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Of Food Allergy, Physics, and The Heisenberg Uncertainty Principle 

Ever see a medical article that seems to go viral, and have a life of its own?   A recent article in JAMA by Drs. Chaffen, Newbury et al. entitled "Diagnosing and Managing Food Allergies--A Systematic Review--popped up on my radar screen.  The article was picked up and commented on by the NY Times, in an article with the unsavory title "Doubt is Cast on Many Reports of Food Allergies".  Everywhere I turned, it seemed--and every email I opened--seemed to be commenting on the article.  Everyone--my patients and colleagues--commented on it. Finally, one of my blog readers (I liken them to Marines--"the few, the proud"...) sent me the nth copy of the article, but with this accompanying comment:

  "Perhaps you've already seen this article--I think it is interesting that the concept of total allergic load is completely absent...If a patient is beneath the threshold, I can well imagine that solitary food challenges do not bring out a reaction, whereas avoidance and rotation according to low-level responses in skin and blood tsts may well help lower the load, lessening the probability of an allergic response"

 Wow.  Seldom have I had a comment from a reader that resonates with my feelings so completely. What he is really highlighting is the importance of the Total Allergic Load, something I've blogged on before.  It is very dismaying that when the NY Times held a forum entitled "The Squishy Science of Food Allergy" which provided a dialogue between experts as they weighted in on the topic of food allergy, not one of them commented on the importance of the Total Allergic Load as it relates to Food Allergy.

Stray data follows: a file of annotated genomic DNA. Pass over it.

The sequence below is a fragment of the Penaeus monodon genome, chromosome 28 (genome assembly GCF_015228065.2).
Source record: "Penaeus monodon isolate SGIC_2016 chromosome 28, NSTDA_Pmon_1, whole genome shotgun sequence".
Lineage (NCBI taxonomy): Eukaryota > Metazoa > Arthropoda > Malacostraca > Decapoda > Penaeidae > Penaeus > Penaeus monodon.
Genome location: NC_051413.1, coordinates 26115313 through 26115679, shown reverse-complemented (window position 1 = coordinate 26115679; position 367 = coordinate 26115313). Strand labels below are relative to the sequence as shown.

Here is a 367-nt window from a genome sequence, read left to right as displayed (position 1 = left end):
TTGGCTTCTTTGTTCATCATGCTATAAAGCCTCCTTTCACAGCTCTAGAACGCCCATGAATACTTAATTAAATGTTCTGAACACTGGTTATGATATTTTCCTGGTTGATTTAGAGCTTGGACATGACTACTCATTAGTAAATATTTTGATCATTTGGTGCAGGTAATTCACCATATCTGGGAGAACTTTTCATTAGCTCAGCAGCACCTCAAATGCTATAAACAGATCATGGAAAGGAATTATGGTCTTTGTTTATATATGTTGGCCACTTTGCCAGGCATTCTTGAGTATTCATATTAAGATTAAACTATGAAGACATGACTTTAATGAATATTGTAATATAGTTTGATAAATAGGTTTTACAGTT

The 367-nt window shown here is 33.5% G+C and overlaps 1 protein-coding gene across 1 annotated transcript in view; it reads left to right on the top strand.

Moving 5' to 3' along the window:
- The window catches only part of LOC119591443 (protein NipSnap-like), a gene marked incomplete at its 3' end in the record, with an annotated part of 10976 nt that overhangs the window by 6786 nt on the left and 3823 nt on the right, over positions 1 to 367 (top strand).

Food allergy always "participates" in a patient's illness within the context of the patient's total allergic and stress load.  Any attempt at studying food allergy "in isolation" is going to be met with problems... As an allergist for 29 years, examples of the dynamic, fluid nature of food allergy abound:

Example 1:  a boy who knew he was egg allergic strictly avoided eggs.  He ate chicken 2 or 3 times a week without a problem.  Then one day, he went outside, shoveled snow, came inside, and on an empty stomach had chicken soup at lunch.  Result?  A quick trip to the ER for a severe reaction.  The exercise, coupled with a liquid form of the allergen on an empty stomach caused a reaction to chicken, even though he "normally" ate it 2 or 3 times per week.  Silverstein's article on "Celery-dependent, Exercise-induced Anaphylaxis"  is "spot on" in this regard.  He reported a case wherein a patient could exercise, or could eat celery, but not do both together without anaphylaxis.  A perfect example of The Total Allergic Load. 

Example 2:  a woman who had discovered that she could eat corn 11 months a year without problems, but at the height of the grass allergy season, ingestion of corn caused diarrhea.